Plett, Heinrich F. "Intertextualities." In Intertextuality. Ed. Heinrich F. Plett. Berlin: de Gruyter, 1991. 3-29.

_____, ed. Intertextuality. Berlin: De Gruyter, 1991.

Popovich, A. "Testo e metatesto (Tipologia dei sopporti intertestuali come oggetto delle ricerche della scienza della letteratura)." In C. Prevignano 1979. 521-45.</p>

Prince, Gerald. Dictionary of Narratology.

Riffaterre, Michael. "La syllepse intertextuelle." Poétique 40 (1979): 496-501.

_____. "Syllepsis." Critical Inquiry 6.4 (1980): 625-38.

_____. "La trace de l'intertexte." La Pensée 215 (oct. 1980): 4-18.

_____. "L'intertexte inconnu." Littérature 41 (1981): 4-7.

_____. "The Intertextual Unconscious." Critical Inquiry 13.2 (1987): 381-85.

_____. "The Intertextual Unconscious." In The Trial(s) of Psychoanalysis. Ed. Françoise Meltzer. Chicago, 1988. (Proust).

_____. "Intertextual Representation: On Mimesis as Interpretive Discourse." Critical Inquiry 11 (1984).</p>

_____. "Compulsory Reader Response: The Intertextual Drive." In Intertextuality. Ed. Judith Still and Michael Worton. Manchester: Manchester UP, 1990. 56-78.

Ruprecht, Hans-George. "The Reconstruction of Intertextuality." In Intertextuality. Ed. Heinrich F. Plett. Berlin: de Gruyter, 1991. 60-77.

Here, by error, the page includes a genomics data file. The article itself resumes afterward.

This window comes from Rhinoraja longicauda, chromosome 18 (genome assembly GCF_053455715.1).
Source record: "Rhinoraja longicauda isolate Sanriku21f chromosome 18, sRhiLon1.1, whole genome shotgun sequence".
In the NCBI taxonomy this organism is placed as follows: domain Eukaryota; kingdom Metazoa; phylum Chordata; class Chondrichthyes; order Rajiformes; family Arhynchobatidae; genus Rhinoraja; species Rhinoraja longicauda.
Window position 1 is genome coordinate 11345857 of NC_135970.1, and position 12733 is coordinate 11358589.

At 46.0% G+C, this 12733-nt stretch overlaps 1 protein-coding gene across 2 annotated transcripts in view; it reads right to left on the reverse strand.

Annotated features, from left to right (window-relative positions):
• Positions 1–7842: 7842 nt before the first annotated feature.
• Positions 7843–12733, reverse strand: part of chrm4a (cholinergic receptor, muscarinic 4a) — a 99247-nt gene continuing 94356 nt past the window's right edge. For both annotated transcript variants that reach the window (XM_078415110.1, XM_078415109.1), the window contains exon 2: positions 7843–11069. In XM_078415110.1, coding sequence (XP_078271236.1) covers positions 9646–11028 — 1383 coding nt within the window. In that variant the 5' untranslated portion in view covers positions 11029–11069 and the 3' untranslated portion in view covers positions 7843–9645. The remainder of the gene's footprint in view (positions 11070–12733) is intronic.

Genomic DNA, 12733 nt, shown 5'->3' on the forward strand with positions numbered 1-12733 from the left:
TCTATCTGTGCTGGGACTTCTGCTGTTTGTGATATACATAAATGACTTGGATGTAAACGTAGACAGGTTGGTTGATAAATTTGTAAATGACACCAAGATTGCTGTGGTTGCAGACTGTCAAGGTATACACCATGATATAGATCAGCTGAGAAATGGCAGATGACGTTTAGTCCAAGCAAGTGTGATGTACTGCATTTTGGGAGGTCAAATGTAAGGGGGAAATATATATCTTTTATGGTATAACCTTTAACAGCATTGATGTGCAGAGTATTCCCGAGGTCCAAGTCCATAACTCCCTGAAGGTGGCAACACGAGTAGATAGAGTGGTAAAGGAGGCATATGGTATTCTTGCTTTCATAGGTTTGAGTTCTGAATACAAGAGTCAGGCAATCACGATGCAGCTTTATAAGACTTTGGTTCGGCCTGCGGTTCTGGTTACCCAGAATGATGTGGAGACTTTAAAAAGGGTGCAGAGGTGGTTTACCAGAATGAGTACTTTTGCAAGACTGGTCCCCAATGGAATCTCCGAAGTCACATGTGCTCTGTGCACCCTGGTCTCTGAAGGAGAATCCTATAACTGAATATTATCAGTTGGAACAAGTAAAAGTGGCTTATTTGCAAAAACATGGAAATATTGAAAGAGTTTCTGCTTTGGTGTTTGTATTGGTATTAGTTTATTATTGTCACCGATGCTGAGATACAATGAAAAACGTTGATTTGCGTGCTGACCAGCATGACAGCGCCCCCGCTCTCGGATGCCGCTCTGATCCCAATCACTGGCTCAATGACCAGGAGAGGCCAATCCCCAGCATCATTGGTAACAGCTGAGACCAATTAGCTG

'Symbolism' Vol. 5 (2005) – ("Special Focus: Intertextuality," ed. Susana Onega). Brooklyn (NY): AMS Press, 2005. 35-60.

Theis, Raimund, and Hans T. Siepe, eds. Le Plaisir de l'intertexte: Formes et fonctions de l'intertextualité. Frankfurt a/M, 1986.

Worton, Michael. "Intertextuality: To Inter Textuality or to Resurrect It?" In Cross-References: Modern French Theory and the Practice of Criticism. Ed. David Kelley and Isabelle Llasera. Leeds, 1986. 14-23.

Worton, Michael, and Judith Still, eds. Intertextuality: Theories and Practices. Manchester: Manchester UP, 1990.

Zholkovsky, Alexander. "Intertextuality, Its Content and Discontents." Slavic Review 47 (1988): 726-9.

Zumthor, Paul. "Le carrefour des rhétoriqueurs: Intertextualité et rhétorique." Poétique 27 (1976): 315-37.